By Rob Griffiths, MacworldJUN 15, 2008 8:50 pm PDT
At a Glance
Editor’s note: The following review is part of Macworld’s
Summer of Mac Gems series. Each business day until the middle of August 2008, the Macworld staff will use the Mac Gems blog to briefly cover a favorite free or low-cost program. Visit the
Mac Gems homepage for a list of past Mac Gems.
Lingon isn’t a program that everyone needs. But if you’re someone who tinkers with the
Unix side of OS X, it may be of interest to you. For years, the way to schedule tasks in Unix was through a scheduler known as cron. While cron is still supported in OS X, the approved method of scheduling tasks is a program known as launchd. Unfortunately, writing a launchd task is much more complex than writing a cron task—launchd requires a full XML plist file to set up scheduled tasks, whereas cron required a relatively-simpler text file.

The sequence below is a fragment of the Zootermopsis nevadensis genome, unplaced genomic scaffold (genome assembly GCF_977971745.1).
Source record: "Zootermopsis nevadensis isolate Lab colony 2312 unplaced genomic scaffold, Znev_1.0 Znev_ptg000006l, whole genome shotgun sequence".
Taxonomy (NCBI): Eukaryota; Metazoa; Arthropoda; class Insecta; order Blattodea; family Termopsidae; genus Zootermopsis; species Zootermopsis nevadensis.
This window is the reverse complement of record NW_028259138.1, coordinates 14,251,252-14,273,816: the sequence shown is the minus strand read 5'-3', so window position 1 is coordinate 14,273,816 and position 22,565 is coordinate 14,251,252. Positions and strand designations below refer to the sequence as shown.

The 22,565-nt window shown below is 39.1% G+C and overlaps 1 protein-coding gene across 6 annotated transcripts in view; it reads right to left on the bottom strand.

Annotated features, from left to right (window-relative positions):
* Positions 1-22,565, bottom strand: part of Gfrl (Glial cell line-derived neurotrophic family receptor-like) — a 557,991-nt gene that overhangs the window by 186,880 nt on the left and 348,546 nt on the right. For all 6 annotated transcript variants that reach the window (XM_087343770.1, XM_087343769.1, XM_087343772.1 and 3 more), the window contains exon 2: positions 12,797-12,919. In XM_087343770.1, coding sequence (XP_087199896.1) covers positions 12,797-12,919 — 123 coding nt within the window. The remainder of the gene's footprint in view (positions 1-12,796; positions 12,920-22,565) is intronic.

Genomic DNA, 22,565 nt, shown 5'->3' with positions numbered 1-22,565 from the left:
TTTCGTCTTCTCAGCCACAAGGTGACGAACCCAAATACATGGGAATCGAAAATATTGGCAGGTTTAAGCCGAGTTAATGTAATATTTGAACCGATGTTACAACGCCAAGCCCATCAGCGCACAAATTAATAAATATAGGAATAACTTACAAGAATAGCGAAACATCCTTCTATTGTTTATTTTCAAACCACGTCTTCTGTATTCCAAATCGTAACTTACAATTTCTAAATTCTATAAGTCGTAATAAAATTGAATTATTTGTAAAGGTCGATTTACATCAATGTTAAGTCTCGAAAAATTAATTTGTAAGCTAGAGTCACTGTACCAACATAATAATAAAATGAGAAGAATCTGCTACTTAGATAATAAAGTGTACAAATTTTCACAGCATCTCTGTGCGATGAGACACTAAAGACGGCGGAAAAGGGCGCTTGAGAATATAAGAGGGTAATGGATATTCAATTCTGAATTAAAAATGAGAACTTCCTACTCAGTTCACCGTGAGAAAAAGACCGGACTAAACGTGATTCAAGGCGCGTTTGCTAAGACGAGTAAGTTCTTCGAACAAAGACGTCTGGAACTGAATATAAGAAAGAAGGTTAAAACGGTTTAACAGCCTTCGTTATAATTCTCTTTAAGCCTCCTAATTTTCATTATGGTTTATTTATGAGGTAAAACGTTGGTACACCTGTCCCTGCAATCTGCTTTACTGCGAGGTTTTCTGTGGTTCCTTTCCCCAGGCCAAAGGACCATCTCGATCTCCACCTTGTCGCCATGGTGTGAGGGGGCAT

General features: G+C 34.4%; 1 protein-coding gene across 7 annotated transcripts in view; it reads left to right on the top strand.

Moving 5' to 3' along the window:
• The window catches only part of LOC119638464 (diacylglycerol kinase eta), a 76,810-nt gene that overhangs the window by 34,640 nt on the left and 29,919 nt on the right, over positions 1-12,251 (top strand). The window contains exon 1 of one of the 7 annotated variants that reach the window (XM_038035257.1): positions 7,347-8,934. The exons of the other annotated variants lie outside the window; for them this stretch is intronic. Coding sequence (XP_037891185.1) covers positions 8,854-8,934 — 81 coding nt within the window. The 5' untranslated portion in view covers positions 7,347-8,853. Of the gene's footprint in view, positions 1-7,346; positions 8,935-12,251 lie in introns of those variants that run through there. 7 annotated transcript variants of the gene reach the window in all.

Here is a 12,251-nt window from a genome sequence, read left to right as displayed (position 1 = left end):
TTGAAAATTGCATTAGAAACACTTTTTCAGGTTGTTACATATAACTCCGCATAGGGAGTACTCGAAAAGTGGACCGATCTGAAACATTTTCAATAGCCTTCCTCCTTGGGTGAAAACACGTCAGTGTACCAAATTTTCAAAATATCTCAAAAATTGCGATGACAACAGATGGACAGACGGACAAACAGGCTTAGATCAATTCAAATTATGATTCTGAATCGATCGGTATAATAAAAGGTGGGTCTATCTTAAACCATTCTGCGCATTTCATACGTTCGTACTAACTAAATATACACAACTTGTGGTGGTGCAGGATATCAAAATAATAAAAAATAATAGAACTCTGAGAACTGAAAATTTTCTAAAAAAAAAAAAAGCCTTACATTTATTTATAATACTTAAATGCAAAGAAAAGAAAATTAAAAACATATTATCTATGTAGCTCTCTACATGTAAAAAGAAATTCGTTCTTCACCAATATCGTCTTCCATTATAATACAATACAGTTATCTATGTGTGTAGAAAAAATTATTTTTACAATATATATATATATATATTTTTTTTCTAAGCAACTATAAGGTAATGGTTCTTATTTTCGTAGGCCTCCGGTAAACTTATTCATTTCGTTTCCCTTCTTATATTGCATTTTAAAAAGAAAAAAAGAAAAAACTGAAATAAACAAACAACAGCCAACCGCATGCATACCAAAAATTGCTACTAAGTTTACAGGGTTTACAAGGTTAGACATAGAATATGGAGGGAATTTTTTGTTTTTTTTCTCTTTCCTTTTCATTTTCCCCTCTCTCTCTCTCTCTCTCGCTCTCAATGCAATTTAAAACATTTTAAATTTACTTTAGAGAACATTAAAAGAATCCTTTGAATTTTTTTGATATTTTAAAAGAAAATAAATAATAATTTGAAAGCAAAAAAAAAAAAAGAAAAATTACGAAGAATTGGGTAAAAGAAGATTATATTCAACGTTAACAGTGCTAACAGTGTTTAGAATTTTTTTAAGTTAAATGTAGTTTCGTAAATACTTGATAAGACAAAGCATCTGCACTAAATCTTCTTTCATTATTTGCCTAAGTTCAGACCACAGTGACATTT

Enter Lingon. Using a simple GUI, Lingon lets you easily create launchd tasks. You enter some information about your task, including the Unix program you’d like to run and the conditions under which that program will be run, click Save, and you’re done. If you desire, you can directly edit the XML by clicking the Expert Mode button—though I’ve never found a need to do so, at least with the relatively simple scheduling tasks I’ve used Lingon to create.